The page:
The Pervasive Problem of Weight-Based Bullying in Youth

Rebecca M. Puhl, PhD


October 29, 2014

In This Article

Health Consequences of Weight-Based Bullying

Weight-based victimization from peers, parents, and educators places youth at increased risk for a variety of adverse health consequences. Youth who are bullied about their weight are more likely to have anxiety, depression, low self-esteem, and poor body image—and are more likely to commit suicide.[12,13,14,15,16,17] Of note, many of these studies control for BMI. So, taken together, they suggest that it is experiences of being teased and bullied, rather than body weight per se, that contribute to impaired psychological functioning.

In addition, youth who experience weight-based victimization are more likely to engage in maladaptive eating patterns, including binge eating, disordered eating, and increased food consumption.[18,19,20] Many youth also report diminished motivation and participation in physical activity and avoidance of exercise (eg, skipping gym class), often because weight-based teasing tends to occur in physical activity settings.[12,15,20,21]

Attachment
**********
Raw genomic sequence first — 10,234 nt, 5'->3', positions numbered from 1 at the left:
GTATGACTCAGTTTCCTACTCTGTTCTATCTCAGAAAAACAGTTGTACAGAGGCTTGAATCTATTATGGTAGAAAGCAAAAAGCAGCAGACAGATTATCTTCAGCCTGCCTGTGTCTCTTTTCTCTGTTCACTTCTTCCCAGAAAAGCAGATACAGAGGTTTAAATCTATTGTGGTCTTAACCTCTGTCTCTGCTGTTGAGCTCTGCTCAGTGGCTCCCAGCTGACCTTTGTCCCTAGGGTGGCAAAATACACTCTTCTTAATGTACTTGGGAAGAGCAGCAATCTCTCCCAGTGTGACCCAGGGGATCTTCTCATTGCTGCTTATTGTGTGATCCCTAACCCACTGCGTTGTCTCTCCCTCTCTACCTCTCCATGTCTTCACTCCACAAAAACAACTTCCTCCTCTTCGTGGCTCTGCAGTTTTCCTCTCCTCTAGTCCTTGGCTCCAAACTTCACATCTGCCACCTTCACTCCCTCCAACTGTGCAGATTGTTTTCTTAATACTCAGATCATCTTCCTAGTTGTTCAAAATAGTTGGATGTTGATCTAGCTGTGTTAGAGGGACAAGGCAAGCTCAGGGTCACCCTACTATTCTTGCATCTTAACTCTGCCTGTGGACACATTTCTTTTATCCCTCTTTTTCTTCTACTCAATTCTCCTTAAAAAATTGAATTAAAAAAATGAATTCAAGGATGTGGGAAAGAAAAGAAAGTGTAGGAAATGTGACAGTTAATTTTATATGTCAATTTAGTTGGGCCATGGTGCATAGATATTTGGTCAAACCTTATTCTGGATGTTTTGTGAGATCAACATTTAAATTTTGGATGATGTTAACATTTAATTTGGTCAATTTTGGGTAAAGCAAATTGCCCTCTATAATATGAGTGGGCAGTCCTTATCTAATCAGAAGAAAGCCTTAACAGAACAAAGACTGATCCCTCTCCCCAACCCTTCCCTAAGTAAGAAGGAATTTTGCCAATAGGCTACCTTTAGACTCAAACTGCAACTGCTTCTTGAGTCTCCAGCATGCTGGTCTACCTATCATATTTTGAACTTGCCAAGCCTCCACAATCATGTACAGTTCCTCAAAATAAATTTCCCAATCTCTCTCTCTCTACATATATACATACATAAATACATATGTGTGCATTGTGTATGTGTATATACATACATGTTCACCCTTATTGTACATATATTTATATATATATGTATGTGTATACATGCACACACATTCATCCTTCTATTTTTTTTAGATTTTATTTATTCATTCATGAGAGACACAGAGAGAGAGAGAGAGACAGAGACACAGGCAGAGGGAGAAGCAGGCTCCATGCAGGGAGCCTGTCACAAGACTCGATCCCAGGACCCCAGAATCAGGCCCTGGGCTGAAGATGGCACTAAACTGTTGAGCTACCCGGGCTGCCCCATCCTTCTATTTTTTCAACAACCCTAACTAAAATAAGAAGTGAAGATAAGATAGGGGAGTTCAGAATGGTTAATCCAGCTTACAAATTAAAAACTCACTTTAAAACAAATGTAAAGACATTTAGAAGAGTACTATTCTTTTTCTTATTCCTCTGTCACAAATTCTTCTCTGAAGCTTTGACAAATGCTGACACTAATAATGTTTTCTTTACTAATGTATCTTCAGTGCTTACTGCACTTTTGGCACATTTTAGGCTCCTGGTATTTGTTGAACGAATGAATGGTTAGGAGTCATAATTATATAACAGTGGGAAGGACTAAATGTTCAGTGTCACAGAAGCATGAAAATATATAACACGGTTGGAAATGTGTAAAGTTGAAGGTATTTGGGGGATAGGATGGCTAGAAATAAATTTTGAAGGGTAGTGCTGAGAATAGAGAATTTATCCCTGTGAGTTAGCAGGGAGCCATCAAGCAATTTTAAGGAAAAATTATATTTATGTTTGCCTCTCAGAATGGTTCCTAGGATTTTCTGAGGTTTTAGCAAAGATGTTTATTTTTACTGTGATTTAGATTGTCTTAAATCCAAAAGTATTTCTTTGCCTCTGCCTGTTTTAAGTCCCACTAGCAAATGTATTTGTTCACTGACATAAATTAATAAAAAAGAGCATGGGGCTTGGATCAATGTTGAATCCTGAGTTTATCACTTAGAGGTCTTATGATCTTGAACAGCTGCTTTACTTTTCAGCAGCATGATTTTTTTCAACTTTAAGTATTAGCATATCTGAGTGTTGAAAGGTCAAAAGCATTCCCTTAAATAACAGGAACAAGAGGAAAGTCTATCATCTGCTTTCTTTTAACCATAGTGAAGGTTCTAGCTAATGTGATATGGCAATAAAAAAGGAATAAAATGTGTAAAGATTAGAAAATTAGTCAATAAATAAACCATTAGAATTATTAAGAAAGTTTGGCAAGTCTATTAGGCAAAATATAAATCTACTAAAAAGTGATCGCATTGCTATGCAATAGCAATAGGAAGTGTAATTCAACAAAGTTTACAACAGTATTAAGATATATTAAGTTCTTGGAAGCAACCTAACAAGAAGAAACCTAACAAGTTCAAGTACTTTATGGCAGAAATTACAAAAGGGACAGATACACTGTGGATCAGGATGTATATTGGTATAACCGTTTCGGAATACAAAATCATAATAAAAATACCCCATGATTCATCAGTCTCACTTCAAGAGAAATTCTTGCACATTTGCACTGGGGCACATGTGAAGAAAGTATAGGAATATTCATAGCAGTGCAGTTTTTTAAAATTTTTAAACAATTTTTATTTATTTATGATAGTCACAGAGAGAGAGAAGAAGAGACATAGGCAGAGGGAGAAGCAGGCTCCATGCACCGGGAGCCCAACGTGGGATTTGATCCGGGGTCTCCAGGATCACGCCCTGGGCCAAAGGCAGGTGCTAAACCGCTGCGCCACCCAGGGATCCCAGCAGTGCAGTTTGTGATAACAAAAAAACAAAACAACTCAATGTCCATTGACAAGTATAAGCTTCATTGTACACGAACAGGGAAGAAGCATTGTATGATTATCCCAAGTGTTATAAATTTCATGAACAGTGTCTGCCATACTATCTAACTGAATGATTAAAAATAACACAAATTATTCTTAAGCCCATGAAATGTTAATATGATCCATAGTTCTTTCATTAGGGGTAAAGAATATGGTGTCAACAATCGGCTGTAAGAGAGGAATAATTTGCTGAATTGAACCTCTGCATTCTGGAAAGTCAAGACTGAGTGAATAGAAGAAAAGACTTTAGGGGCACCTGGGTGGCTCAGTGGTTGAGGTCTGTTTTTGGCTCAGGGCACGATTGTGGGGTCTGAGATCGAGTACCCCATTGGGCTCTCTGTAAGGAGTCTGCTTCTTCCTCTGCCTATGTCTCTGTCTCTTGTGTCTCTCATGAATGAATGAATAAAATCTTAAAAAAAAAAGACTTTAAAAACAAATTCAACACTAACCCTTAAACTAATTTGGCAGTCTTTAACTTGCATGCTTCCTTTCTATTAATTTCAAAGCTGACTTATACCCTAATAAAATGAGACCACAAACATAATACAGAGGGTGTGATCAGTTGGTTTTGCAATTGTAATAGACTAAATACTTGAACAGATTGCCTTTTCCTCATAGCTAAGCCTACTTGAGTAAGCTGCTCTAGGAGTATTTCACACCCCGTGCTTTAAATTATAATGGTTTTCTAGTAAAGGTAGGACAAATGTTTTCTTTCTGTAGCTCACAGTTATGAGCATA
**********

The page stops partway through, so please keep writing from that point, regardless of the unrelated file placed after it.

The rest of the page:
For example, one study of 1555 adolescents found that 85% witnessed their overweight peers being teased and bullied during gym class.[5] Longitudinal evidence has suggested that being teased during physical activity predicts health-related quality of life for youth with overweight or obesity.[22]

Many of these adverse health behaviors can, in turn, reinforce additional weight gain and obesity in youth. A longitudinal study of girls aged 10-19 years (1213 black, 1166 white) observed that girls who were called "too fat" by family members or peers had higher odds of having an obese BMI nearly a decade later, findings that controlled for initial BMI.[23] A parallel line of evidence in adults shows that perceived weight discrimination increases the likelihood of becoming and remaining obese over time.[24]

Despite significant and increased national attention to childhood obesity by the medical field, the public health community, and the government, weight-based bullying remains a highly prevalent problem that has mostly been absent from the national discourse. The concerning health implications of weight-based victimization further suggest that this problem not only reduces the quality of life for children who face frequent torment because of their weight, but also could create barriers to effective prevention and treatment of obesity.


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